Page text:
Lauren Thatcher Ulrich got it right when she said “well behaved women seldom make history”, but what she failed to mention was how hard it is for women to break through society’s barriers.
Society is the king (or queen) of mixed signals. On one hand, it is expected of women to remain body positive and empowered. On the other hand, if these empowered women attempt to confidently show off their bodies, society begins the inevitable “slut-shaming,” “fat-shaming,” name calling, and claims that these women do it for the attention.
So where is the line drawn between sexualization for attention and empowerment through a confident body image?
A few weeks ago, Kim Kardashian posted a nude selfie on Instagram and by doing so, reignited the controversial question: “What empowers women?”
Social media, tabloids, and fans responded almost instantaneously to the selfie that some claim “broke the internet again”; some were critical of Kardashian’s behavior as a mother and bashed her morals, while others commended her body confident attitude. Kardashian responded to her critics with a message of female empowerment via her website.
“I am empowered by my body,” she wrote. “ I am empowered by my sexuality. I am empowered by feeling comfortable in my skin. I am empowered by showing the world my flaws and not being afraid of what anyone is going to say about me. And I hope that through this platform I have been given, I can encourage the same empowerment for girls and women all over the world.”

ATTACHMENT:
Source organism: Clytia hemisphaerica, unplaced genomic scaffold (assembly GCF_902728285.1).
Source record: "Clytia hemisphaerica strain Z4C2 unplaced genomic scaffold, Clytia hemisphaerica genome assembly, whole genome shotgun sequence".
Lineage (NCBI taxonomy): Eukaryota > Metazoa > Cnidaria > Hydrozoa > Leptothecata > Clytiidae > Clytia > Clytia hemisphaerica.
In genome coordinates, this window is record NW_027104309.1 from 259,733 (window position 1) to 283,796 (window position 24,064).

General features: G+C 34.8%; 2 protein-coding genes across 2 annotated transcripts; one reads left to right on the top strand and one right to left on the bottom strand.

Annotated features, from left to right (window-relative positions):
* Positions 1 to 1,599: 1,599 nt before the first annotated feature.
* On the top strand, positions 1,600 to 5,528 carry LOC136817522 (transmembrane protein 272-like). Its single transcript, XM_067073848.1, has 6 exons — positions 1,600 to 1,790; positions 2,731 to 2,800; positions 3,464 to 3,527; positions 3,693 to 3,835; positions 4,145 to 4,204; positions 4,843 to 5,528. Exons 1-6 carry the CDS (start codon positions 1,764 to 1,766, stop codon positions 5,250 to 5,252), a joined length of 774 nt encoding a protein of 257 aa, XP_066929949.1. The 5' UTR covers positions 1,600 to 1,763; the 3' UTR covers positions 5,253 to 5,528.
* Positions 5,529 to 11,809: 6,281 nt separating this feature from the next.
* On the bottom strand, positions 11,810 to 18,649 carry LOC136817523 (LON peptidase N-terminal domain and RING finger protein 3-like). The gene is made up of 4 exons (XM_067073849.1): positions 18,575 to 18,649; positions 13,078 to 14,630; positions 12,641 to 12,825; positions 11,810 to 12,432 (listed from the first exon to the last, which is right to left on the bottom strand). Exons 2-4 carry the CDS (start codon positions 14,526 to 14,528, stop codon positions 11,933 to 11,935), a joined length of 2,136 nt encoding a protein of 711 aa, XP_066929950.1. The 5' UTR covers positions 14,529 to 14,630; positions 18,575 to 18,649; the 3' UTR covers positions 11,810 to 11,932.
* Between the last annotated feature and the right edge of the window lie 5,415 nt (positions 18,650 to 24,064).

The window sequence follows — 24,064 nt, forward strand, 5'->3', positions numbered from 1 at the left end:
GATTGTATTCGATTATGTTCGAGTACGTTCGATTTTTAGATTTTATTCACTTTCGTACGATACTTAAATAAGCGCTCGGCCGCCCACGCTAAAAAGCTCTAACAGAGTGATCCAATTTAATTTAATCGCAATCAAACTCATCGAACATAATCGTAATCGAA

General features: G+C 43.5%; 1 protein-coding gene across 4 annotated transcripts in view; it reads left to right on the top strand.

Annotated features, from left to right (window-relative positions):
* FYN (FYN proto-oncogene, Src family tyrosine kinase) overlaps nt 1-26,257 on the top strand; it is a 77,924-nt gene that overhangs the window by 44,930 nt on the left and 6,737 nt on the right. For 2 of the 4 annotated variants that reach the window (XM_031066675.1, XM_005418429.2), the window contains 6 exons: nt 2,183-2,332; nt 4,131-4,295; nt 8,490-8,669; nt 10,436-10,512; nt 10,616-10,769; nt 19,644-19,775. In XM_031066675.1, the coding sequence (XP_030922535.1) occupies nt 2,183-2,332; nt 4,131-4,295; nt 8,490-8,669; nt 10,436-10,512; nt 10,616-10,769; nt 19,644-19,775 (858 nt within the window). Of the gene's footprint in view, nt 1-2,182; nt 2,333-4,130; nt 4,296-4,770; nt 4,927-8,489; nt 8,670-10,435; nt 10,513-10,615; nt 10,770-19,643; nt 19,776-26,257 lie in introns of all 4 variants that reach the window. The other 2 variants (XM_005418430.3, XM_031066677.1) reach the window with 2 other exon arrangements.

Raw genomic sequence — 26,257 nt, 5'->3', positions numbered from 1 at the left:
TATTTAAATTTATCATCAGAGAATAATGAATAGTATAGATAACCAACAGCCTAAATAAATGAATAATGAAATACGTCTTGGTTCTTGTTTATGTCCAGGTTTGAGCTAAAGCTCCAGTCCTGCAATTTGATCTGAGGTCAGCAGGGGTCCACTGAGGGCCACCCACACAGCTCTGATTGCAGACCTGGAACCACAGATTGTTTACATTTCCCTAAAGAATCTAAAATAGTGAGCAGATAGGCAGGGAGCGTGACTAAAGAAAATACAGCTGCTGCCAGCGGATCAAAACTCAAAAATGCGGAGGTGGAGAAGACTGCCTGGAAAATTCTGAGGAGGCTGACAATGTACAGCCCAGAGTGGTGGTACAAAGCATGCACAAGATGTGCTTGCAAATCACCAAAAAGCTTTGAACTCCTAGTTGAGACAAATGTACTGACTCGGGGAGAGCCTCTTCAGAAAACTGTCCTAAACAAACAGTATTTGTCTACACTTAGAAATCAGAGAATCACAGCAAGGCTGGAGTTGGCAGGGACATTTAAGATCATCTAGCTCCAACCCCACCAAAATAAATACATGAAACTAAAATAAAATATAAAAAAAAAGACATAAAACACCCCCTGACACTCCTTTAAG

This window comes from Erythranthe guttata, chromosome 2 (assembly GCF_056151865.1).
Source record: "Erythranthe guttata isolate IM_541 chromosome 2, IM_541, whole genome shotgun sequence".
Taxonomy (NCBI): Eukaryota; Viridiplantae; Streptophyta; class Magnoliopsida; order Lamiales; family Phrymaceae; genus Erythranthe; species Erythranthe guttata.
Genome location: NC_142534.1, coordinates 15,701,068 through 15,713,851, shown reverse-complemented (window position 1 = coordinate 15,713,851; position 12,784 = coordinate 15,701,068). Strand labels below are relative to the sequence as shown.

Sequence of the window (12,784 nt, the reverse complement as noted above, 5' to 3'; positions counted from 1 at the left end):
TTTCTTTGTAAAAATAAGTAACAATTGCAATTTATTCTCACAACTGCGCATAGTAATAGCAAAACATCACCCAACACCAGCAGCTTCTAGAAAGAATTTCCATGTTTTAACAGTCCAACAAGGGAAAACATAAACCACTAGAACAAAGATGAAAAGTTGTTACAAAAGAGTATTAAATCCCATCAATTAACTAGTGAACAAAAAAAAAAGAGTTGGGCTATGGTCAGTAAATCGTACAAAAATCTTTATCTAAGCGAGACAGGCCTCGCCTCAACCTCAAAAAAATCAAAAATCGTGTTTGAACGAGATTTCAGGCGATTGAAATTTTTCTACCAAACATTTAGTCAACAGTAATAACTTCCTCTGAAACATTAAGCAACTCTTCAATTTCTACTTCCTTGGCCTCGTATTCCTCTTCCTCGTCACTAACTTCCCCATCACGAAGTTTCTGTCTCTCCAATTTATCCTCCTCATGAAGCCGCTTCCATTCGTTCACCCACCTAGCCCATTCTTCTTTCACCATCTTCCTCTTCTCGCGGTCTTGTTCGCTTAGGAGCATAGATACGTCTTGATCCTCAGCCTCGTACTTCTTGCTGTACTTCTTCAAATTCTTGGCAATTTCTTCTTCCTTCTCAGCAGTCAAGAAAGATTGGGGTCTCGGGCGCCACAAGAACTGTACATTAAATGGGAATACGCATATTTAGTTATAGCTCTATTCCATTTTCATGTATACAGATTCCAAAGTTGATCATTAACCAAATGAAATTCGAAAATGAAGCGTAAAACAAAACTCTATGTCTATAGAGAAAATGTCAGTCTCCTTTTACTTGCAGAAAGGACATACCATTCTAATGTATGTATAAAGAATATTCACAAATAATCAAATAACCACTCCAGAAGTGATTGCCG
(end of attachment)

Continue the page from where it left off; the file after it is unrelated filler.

Kardashian brings about a valid point that women and girls should be encouraged to feel empowered through whatever means possible. Society continues to attack women who seek out, and find, empowerment through control of their body when, instead, communities and media should be encouraging all forms of self-confidence in women.
Not only is society attacking women for their discovery of empowerment through sexuality, but is augmenting the oppression of women through the double standard of men vs. women showing off their bodies.
When male celebrities like Nick Jonas post provocative, highly sexual pictures or are featured, barely clothed, on magazine covers, society hails them as sexy, confident and amazing. However, when other stars of the same rank, like Fifth Harmony, wear revealing outfits, society degrades them and calls them sluts.
Attempting to control a woman’s sexualization and journey for empowerment is yet another societal barrier being placed upon the already oppressed female gender. Society needs to accept that a woman’s decision to be empowered by a certain aspect or factor (her job, her style, her sexuality and body image ) should be respected, not contested.